Parking meters pose problems for disabled drivers

Sarah Walker reaches to put money in a downtown parking meter.

The new parking meters installed downtown and in Broad Ripple were meant to be easier. You can pay with debit/credit cards even by phone. But for some drivers, the meters have turned out to be more difficult than the old ones, where you put in several coins and turned the knob.

Sarah Walker, for one, almost always finds an open parking spot, but what's hard is feeding the meter.

"I have to plan everything and make sure someone meets me or goes with me, so I can't just run downtown and do errands," Walker said.

Walker, who works at WTHR, uses a wheelchair and her service dog, Hep, to get round. When she pulls into an accessible parking place, she has no problem getting to the accessible meter or even reaching up to the pay slot.

But when it comes to figuring out how much to pay for how long? She can't see the screen at the top of the meter.

That's because unlike the multi-space pay boxes where the screens are flat, the screens on the accessible meters tilt back, out of her view.

"I can press (the buttons), but I can't see what's on the screen," she said.

So what's the law on accessible meters?

Eyewitness News found the Americans with Disabilities Act requires "all operable parts, including but not limited to slots for payment (be) no higher than 48 inches from the ground."

Pulling out a tape measure, we found that first meter measured 48 inches to the slot where you insert a credit or debit card.

So even though Walker can't see the screen, one might argue at 48 inches, it's in compliance. But when we measured three other nearby meters, we found heights ranging from 50 to nearly 52 inches - or four inches above the ADA standard.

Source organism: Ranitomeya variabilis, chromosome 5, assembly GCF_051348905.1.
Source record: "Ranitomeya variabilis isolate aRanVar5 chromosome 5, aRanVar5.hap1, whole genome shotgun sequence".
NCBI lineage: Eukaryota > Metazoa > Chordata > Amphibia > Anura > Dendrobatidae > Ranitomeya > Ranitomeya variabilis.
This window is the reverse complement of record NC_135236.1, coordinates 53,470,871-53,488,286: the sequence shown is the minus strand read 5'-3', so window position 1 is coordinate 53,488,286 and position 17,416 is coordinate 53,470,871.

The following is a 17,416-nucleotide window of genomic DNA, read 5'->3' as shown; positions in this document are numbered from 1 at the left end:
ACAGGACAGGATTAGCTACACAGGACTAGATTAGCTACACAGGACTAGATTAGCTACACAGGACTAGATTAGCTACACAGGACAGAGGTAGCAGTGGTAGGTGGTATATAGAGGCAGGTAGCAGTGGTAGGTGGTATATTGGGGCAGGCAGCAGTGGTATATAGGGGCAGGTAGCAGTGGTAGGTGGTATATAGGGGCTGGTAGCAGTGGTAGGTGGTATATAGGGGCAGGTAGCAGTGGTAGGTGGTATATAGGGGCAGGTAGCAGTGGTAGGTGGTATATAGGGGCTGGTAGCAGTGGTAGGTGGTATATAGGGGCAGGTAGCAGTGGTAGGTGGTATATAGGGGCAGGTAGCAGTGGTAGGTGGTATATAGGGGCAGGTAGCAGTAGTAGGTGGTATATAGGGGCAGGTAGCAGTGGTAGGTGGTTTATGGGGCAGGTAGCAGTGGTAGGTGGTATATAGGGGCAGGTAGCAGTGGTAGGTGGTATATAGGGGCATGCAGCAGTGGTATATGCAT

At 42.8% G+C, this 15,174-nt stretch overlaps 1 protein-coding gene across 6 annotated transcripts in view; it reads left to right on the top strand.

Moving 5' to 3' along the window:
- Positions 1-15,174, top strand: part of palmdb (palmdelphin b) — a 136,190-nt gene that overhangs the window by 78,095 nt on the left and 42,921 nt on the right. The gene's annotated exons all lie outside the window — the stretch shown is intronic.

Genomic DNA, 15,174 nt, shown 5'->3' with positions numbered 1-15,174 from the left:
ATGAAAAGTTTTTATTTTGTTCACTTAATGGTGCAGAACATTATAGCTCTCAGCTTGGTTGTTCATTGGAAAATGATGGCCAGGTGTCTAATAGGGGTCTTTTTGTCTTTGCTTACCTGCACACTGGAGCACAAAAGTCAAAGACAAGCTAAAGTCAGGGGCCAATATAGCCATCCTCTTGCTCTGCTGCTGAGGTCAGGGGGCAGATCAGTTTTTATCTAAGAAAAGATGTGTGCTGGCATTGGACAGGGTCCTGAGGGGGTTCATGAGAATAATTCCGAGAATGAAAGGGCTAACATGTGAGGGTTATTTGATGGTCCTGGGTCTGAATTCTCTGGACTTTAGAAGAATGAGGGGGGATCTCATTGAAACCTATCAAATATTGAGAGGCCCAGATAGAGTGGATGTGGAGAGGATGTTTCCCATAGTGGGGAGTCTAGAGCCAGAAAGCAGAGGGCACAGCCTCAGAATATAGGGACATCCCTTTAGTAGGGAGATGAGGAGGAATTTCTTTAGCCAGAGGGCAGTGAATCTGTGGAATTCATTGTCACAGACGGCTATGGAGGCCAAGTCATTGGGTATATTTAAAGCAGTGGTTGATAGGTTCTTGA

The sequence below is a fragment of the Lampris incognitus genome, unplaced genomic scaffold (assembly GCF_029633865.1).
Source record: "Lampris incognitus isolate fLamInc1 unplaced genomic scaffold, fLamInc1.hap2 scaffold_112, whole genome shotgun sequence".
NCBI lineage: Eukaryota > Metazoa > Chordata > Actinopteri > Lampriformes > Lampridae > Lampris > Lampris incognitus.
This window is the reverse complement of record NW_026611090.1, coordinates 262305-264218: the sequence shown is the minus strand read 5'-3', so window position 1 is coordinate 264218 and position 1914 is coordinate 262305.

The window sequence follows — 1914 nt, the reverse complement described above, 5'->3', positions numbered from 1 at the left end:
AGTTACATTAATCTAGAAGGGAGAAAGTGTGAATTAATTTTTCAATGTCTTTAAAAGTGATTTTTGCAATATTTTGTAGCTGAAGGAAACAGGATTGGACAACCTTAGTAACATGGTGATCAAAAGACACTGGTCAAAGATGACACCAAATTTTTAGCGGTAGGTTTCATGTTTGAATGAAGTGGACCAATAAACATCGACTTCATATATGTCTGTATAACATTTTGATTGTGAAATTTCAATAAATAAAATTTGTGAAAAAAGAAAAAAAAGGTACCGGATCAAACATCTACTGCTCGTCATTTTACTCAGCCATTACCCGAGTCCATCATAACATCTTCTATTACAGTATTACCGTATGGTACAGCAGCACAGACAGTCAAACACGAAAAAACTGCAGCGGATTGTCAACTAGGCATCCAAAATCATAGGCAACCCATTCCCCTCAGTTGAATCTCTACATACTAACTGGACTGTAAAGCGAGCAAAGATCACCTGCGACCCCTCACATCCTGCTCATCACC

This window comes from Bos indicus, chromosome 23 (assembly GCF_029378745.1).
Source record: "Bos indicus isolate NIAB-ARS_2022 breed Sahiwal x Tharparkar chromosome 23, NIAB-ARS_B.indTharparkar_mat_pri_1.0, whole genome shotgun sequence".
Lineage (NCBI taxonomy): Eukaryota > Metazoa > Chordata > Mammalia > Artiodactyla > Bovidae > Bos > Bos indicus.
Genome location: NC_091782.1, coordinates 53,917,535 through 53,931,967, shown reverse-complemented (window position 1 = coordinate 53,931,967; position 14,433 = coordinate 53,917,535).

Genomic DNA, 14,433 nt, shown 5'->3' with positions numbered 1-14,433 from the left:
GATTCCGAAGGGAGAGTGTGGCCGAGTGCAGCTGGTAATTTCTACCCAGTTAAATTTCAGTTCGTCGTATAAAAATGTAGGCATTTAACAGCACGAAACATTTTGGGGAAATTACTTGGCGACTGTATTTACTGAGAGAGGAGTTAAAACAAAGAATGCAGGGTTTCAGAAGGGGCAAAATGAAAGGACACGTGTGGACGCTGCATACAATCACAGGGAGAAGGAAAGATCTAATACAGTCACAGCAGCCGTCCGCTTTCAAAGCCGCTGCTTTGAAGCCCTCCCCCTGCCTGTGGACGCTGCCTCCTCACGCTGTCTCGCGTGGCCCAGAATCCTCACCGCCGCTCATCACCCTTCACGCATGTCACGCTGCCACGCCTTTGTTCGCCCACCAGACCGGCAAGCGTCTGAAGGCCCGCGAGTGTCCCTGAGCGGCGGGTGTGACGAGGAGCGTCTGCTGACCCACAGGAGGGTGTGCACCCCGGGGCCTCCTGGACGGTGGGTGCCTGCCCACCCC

Was Walker surprised?

"I really am, because anybody sitting down would realize a person sitting down can't see the screen," she said.

When we called the mayor's office, we were referred to ParkIndy, the company the city contracts with to oversee and enforce its meter system.

A ParkIndy spokesman initially noted drivers could pay with their smartphones. When we told him Walker didn't have a smartphone, he told us he'd get back to us.

In a statement, ParkIndy said their goal "is to make parking as simple as possible for everyone in Indianapolis." They also said while Walker's was the first complaint that had come to their attention, they'd work with the Department of Public Works and the Office of Disability Affairs "to study this matter further..." for someone who actually wants to feed the meter, but can't without help.

Greg Fehribach, an Indianapolis attorney active in disability issues, said there is an exemption for those unable to use the meters, like Walker, something neither Walker nor ParkIndy knew about. But it still doesn't address the varying heights of the meters and whether they're in compliance.